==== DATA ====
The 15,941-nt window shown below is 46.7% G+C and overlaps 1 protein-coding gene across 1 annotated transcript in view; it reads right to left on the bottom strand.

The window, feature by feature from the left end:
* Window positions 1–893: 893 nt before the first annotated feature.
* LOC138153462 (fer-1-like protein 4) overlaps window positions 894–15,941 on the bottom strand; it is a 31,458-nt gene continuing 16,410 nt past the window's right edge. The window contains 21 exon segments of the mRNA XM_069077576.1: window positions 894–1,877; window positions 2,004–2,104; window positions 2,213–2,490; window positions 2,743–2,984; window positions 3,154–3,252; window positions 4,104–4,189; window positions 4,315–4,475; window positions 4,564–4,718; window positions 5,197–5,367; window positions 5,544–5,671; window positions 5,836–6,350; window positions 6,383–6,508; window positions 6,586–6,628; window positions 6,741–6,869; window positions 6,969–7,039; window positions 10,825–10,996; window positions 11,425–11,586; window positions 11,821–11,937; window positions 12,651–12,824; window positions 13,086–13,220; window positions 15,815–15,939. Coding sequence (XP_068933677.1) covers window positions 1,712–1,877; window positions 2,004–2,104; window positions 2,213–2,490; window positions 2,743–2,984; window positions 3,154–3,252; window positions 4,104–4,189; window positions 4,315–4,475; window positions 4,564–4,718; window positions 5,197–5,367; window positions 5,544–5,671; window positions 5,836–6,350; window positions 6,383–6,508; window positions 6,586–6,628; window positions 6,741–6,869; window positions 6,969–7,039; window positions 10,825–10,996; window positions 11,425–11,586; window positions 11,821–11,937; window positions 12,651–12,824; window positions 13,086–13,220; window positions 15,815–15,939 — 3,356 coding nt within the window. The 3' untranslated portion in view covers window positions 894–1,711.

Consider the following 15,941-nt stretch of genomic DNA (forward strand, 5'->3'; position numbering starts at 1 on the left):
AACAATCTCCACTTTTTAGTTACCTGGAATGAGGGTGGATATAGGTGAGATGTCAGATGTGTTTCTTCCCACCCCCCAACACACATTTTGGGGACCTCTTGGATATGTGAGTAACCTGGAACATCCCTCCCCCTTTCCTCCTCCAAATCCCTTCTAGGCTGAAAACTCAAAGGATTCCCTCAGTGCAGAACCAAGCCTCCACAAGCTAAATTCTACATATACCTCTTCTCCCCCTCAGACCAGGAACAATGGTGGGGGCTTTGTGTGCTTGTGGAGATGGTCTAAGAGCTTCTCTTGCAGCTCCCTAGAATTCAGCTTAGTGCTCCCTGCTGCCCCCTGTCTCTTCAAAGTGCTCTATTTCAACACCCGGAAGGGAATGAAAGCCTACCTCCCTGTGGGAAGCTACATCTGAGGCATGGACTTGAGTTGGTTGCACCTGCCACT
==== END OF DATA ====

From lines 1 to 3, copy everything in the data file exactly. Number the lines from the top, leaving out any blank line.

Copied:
The 15,941-nt window shown below is 46.7% G+C and overlaps 1 protein-coding gene across 1 annotated transcript in view; it reads right to left on the bottom strand.

The window, feature by feature from the left end:
* Window positions 1–893: 893 nt before the first annotated feature.